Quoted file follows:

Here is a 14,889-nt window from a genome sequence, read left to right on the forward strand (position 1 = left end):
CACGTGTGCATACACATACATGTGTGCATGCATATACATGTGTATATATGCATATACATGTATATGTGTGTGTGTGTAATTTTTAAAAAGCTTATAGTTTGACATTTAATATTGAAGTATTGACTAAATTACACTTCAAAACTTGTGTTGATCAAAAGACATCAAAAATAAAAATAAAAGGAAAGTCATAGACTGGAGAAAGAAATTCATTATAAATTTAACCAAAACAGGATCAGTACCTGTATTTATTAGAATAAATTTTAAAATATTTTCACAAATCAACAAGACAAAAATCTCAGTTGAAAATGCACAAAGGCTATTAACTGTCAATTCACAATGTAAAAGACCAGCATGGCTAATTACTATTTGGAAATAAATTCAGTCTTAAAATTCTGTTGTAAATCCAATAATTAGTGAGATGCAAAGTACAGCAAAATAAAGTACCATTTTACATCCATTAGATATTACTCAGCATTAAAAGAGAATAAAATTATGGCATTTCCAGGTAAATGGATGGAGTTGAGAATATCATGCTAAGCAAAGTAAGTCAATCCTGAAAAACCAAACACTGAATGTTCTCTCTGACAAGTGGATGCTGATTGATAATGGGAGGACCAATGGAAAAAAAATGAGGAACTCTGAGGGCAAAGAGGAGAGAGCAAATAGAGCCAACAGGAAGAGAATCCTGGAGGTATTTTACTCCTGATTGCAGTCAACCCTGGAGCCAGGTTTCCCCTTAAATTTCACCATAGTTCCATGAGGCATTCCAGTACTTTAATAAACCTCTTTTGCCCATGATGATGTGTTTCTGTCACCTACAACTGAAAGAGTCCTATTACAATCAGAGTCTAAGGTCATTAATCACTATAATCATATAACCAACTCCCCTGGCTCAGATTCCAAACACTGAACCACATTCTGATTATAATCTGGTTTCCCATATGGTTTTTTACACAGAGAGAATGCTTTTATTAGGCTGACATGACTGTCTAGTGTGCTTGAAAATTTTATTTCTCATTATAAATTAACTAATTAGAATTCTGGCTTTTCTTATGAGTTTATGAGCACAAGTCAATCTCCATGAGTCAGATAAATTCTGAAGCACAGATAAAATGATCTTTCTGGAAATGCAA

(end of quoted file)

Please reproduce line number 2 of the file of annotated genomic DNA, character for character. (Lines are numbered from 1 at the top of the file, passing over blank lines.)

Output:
CACGTGTGCATACACATACATGTGTGCATGCATATACATGTGTATATATGCATATACATGTATATGTGTGTGTGTGTAATTTTTAAAAAGCTTATAGTTTGACATTTAATATTGAAGTATTGACTAAATTACACTTCAAAACTTGTGTTGATCAAAAGACATCAAAAATAAAAATAAAAGGAAAGTCATAGACTGGAGAAAGAAATTCATTATAAATTTAACCAAAACAGGATCAGTACCTGTATTTATTAGAATAAATTTTAAAATATTTTCACAAATCAACAAGACAAAAATCTCAGTTGAAAATGCACAAAGGCTATTAACTGTCAATTCACAATGTAAAAGACCAGCATGGCTAATTACTATTTGGAAATAAATTCAGTCTTAAAATTCTGTTGTAAATCCAATAATTAGTGAGATGCAAAGTACAGCAAAATAAAGTACCATTTTACATCCATTAGATATTACTCAGCATTAAAAGAGAATAAAATTATGGCATTTCCAGGTAAATGGATGGAGTTGAGAATATCATGCTAAGCAAAGTAAGTCAATCCTGAAAAACCAAACACTGAATGTTCTCTCTGACAAGTGGATGCTGATTGATAATGGGAGGACCAATGGAAAAAAAATGAGGAACTCTGAGGGCAAAGAGGAGAGAGCAAATAGAGCCAACAGGAAGAGAATCCTGGAGGTATTTTACTCCTGATTGCAGTCAACCCTGGAGCCAGGTTTCCCCTTAAATTTCACCATAGTTCCATGAGGCATTCCAGTACTTTAATAAACCTCTTTTGCCCATGATGATGTGTTTCTGTCACCTACAACTGAAAGAGTCCTATTACAATCAGAGTCTAAGGTCATTAATCACTATAATCATATAACCAACTCCCCTGGCTCAGATTCCAAACACTGAACCACATTCTGATTATAATCTGGTTTCCCATATGGTTTTTTACACAGAGAGAATGCTTTTATTAGGCTGACATGACTGTCTAGTGTGCTTGAAAATTTTATTTCTCATTATAAATTAACTAATTAGAATTCTGGCTTTTCTTATGAGTTTATGAGCACAAGTCAATCTCCATGAGTCAGATAAATTCTGAAGCACAGATAAAATGATCTTTCTGGAAATGCAA